Friday, January 21, 2011

Texas Education Progress and 2011 Budget Crisis

The currently proposed education budget reductions of 13% now being considered in the Texas House of Representatives will have terrible consequences! There are 4,850,000 children in the public schools of Texas. The current recommendations, if followed, would amount to one teacher, or other school employee, loosing their job for every 50 public school children in Texas.

Such drastic cuts would certainly have a very negative affect on education in Texas!

Below is one record of the progress made by our children in Texas over the past dozen years.  It is an enrollment by grade spreadsheet for all the public school children in Texas showing their progress toward graduation. (Click on the spreadsheet to make it larger.) Significant improvements have happened during these years:
This spreadsheet clearly shows wonderful progress by our children.  Yes, the percentage of 9th graders who are getting a diploma within 4 years is embarrasingly low, only 67.4 percent by the most recent numbers available for the Class of 2009. But that is a 5% improvement from 8 years before.  Please notice that in all major categories Texas is improving!  Also, it is indicated that more improvements were on the way.  The notorious 9th grade bulge, where 9th graders get stuck repeating the 9th grade, and too often just drop out, is shrinking. That indicates that the graduation rate in two years will continue to rise. As dropout rates go down so do crime rates. But, with this dramatic budget cut, and the loss of teachers, will this progress continue to happen?  (Please email if you want a copy of this Excel spreadsheet to work with.  Data is all from the TEA web site.)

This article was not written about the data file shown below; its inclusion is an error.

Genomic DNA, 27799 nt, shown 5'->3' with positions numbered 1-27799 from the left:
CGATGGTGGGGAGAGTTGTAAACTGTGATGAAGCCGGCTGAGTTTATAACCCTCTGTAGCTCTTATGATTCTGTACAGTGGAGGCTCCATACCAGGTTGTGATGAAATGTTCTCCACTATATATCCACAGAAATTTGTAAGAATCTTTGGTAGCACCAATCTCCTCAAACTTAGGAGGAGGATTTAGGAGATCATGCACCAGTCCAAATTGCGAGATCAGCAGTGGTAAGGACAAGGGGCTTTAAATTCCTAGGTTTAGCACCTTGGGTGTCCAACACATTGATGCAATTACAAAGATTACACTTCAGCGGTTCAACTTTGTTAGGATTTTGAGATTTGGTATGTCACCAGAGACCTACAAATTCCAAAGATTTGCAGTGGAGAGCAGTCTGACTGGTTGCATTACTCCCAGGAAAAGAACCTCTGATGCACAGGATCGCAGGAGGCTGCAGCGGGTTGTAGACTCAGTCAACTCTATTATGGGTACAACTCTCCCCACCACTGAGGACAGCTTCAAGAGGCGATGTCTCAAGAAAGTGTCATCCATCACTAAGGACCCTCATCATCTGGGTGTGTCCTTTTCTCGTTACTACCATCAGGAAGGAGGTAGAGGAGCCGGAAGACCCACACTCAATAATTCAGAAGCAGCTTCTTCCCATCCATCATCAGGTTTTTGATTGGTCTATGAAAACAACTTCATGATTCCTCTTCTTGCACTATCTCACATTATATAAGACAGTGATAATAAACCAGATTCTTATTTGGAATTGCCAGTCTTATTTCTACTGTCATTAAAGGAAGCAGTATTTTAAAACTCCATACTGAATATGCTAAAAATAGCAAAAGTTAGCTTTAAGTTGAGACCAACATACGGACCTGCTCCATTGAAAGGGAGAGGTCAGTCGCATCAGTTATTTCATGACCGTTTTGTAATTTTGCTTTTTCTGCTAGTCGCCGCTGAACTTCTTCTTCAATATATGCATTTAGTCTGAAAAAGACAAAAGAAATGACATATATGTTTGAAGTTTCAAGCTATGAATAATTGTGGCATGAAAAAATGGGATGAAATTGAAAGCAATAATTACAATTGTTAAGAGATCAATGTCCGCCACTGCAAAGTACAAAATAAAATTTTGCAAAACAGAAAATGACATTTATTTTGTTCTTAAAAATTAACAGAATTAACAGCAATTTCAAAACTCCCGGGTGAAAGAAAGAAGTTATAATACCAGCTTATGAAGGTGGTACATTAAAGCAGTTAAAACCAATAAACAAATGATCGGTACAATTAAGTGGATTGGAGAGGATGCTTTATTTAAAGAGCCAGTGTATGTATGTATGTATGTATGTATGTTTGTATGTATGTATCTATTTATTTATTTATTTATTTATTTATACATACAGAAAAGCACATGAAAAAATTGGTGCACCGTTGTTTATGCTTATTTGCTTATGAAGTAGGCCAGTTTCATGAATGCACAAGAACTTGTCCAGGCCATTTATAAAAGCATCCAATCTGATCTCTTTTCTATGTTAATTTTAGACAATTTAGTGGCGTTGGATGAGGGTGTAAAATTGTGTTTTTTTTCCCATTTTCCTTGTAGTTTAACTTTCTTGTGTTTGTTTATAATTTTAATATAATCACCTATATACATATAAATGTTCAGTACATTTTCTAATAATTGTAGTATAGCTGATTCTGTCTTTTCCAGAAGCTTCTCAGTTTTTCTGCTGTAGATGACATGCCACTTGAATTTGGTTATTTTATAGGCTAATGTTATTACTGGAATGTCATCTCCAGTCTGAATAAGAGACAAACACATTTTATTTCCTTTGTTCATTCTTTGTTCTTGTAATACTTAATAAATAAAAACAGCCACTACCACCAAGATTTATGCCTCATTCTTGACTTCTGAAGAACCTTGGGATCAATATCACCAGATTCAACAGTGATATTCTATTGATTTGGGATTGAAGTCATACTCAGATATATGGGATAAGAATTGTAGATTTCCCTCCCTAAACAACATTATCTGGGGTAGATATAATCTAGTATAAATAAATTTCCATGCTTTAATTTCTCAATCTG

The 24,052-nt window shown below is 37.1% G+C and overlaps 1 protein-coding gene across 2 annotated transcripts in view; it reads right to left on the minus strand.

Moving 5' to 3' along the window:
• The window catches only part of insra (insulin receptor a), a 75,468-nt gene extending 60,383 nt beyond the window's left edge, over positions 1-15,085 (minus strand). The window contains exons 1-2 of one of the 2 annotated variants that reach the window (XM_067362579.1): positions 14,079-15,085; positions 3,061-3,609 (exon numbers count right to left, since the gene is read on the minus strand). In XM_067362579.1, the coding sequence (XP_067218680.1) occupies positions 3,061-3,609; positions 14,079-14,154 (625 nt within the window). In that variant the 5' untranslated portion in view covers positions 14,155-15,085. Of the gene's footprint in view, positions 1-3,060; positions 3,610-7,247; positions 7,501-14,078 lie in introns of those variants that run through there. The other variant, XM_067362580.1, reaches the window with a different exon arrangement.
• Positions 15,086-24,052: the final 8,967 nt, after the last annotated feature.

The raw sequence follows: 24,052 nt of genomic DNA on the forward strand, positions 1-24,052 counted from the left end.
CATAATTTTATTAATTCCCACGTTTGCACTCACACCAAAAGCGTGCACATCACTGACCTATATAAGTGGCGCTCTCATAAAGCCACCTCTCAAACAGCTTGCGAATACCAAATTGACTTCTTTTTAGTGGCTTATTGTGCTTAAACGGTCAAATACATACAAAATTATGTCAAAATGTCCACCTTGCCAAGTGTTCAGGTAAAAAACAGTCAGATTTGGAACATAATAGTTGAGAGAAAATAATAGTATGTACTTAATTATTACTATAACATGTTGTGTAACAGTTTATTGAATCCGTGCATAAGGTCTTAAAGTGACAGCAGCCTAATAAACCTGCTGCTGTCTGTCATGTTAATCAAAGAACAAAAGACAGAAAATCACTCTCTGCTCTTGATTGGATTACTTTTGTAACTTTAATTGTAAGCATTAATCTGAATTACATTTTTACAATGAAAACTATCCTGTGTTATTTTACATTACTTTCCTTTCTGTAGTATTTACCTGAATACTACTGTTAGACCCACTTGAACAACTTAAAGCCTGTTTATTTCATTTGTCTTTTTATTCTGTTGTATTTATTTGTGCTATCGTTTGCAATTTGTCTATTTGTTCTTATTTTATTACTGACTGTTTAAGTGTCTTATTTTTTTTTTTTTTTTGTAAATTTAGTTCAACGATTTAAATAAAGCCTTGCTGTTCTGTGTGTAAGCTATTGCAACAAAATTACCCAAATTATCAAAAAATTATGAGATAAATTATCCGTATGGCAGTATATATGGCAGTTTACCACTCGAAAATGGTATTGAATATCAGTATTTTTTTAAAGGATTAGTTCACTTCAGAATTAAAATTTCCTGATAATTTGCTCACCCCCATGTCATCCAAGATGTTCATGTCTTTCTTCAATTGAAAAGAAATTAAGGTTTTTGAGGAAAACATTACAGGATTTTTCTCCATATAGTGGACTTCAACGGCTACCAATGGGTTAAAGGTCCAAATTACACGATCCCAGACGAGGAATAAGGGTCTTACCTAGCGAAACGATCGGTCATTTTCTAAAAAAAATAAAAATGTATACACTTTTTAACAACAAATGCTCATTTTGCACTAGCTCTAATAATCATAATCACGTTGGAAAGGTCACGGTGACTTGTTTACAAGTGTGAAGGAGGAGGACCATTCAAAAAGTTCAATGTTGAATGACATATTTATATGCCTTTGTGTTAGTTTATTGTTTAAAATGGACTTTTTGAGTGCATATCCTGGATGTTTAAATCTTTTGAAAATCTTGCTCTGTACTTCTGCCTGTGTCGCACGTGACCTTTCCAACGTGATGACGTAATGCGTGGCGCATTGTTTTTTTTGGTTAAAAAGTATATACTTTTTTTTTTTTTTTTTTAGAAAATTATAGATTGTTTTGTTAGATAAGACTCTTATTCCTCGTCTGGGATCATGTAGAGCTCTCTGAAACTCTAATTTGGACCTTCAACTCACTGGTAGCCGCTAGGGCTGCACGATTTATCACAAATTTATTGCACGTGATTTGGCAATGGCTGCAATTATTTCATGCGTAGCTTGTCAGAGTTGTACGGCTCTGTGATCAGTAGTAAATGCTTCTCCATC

There are many issues.  Public availability online of itemized budgets for every publicly funded service in Texas should be mandatory. This includes every school and school district, as well as roads, medical funding and all other services paid for by taxes. All the details should be easy to locate and understand online so the public can see how their money is spent.  They certainly should voice opinions on cuts to make, or else decide on how to provide better for our children and find the money/resources needed.

Texas has constantly been improving the education of our children.  That can continue if we make the needed sacrifices. What else in the budget could more directly change the future of Texas than investments, or the failure to invest, in our children?